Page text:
The omissions were indeed striking. He even claimed that Gibbon would have desired "nothing more ardently" than to see his work improved in this way.
The omissions were indeed striking. He even claimed that Gibbon would have desired "nothing more ardently" than to see his work improved in this way. But Bowdler was not quite what he seemed, or posterity, which invented the word "bowdlerize" to denote a foolish or misconceived editing of a text to remove contentious passages, has depicted.
To begin with, he did not actually edit Shakespeare and Gibbon at all. The task was actually carried out by his sister Harriet, who was well enough known in society circles to have her portrait painted by Sir Thomas Lawrence 3.
Bowdler himself, in any case, was not a Victorian at all, but died in Life was not a task to him, but a sinecure: As the journalist W. Greg wrote admiringly of the great Victorian headmaster of Rugby boarding school, Thomas Arnold, 4 after his death inincidentally illustrating how much the values he described were shared across Europe: The predominant characteristic of Dr.
Life, in his view of it, was no pilgrimage of pleasure, but a scene Victorian culture toil, of effort, of appointed work - of grand purposes to be striven for - of vast ends to be achieved - of fearful evils to be uprooted or trampled down - of sacred and mighty principles to be asserted and carried out.
In architecture, Classical ideals of proportion dominated, derived from the Roman writer Vitruvius; in sculpture, the ideal form was considered to be embodied in Classical works such as the Apollo Belvedere 5. Artists like Constable and Turner, for all their later departure from Classical principles, went through this training, which left its indelible mark on their work.
As Dr Arnold remarked: It has always seemed to me one of the great advantages of the course of study generally pursued in our English schools, that it draws our minds so continually to dwell upon the past.
Every day we are engaged in studying the languages, the history, and the thoughts of men who lived nearly or more than two thousand years ago; if we have to inquire about laws or customs, about works of art or science, they are the laws, customs, arts, and sciences, not of existing nations, but of those whose course has been long since ended.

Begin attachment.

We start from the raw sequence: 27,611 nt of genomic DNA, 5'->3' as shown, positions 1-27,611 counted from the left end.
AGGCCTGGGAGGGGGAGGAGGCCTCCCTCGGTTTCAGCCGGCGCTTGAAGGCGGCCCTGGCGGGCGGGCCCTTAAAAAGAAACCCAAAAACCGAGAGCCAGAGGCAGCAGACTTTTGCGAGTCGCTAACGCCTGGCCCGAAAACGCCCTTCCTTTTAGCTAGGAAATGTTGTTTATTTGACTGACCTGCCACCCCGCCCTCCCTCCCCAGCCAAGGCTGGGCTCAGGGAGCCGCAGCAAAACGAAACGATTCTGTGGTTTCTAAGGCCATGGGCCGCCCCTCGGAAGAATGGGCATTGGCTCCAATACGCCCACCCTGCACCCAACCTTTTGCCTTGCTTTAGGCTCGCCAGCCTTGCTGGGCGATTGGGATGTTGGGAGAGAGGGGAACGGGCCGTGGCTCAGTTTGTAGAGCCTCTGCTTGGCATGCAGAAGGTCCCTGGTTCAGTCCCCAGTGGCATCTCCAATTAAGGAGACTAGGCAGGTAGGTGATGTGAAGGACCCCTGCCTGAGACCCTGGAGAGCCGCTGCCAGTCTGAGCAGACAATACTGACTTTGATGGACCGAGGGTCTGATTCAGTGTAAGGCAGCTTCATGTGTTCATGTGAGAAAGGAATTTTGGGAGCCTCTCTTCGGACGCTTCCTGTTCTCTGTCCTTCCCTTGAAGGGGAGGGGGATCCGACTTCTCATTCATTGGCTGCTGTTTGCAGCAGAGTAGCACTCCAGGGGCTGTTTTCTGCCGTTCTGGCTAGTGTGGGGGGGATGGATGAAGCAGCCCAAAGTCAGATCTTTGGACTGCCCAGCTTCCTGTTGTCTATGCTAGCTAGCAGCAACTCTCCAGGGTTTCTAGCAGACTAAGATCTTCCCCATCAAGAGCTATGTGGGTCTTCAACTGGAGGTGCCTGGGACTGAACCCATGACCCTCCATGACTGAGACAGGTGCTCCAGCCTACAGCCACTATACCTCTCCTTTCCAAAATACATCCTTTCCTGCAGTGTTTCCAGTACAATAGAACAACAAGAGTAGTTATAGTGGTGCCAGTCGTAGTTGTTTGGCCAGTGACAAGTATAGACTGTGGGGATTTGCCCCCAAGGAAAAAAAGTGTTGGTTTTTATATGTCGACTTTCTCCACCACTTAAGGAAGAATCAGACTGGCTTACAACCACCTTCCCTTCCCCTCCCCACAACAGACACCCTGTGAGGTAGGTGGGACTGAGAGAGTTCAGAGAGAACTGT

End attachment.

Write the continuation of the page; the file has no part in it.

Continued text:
Arnold saw this study as a kind of moral and mental discipline that would equip boys with the sound principles needed for adult life.
This, indeed, was for many Victorians a touchstone of literary and historical value. They were, in fact, among the first characteristic literary products of the dominant cultural movement of the first half of the nineteenth century, Romanticism, and Romanticism was itself not least a reaction against the rationalist and materialist spirit of the Enlightenment.
If the Enlightenment had stressed the need to subordinate the emotions to the intellect, Romanticism took the opposite line and stressed instead the emotions as the fundamental source of truth, authenticity and their expression in art.
The emergence of Romanticism reflected widespread European revulsion against the excesses of the Revolution and Terror in France, a revulsion shared in full measure in Britain, and widely ascribed to the hegemony of abstract and rigid conceptions of how human happiness was to be achieved.
At the same time, however, Romanticism was also a revolt against the social hierarchies and rigidities of the eighteenth century. Often the artist himself was depicted as an isolated individual fighting against the world and defying convention: Beethoven rather than Haydn, for example.
The idea of the tortured genius was central to the Romantic ideal of art. So too was the revival of interest in the Middle Ages, seen not as a dark period of credulity and superstition, but as an era of great deeds and deep emotions, far away from the prosaic and mechanical world of early industrial society.Victorian Literature and Culture seeks to publish innovative scholarship of broad interest to the field.
We are especially interested in work that contributes or responds to the current moment of heightened methodological reflection, theoretical energy, and formal experimentation.
5th period Culture of the Victorian Era The Victorian Era was named after Queen Victoria in the years of to During that time frame, Victorian culture was successful with new ideas every day.
By the end of the century, however, the high noon of Victorian culture was starting to give way to more disturbing developments - the disintegration of musical tonality, the emergence of abstract art, the eruption of the 'primitive' into cultural styles and the arrival of modernism onto the artistic scene.
The Victorian Popular Culture portal is an essential resource for the study of popular entertainment in the nineteenth and early twentieth centuries. This is a wonderful resource that provides a wealth of material dealing with past popular media experiences, and is valuable for research and teaching purposes.
Victorian Web: Victorian Social History: An Overview. An example of one of the many sub-pages of the Victorian Web that organizes links by topic, genre, or individual. A great starting point for any Web research on Victorian culture.
The Victorian Popular Culture portal is an essential resource for the study of popular entertainment in the nineteenth and early twentieth centuries.
This is a wonderful resource that provides a wealth of material dealing with past popular media experiences, and is valuable for research and teaching purposes.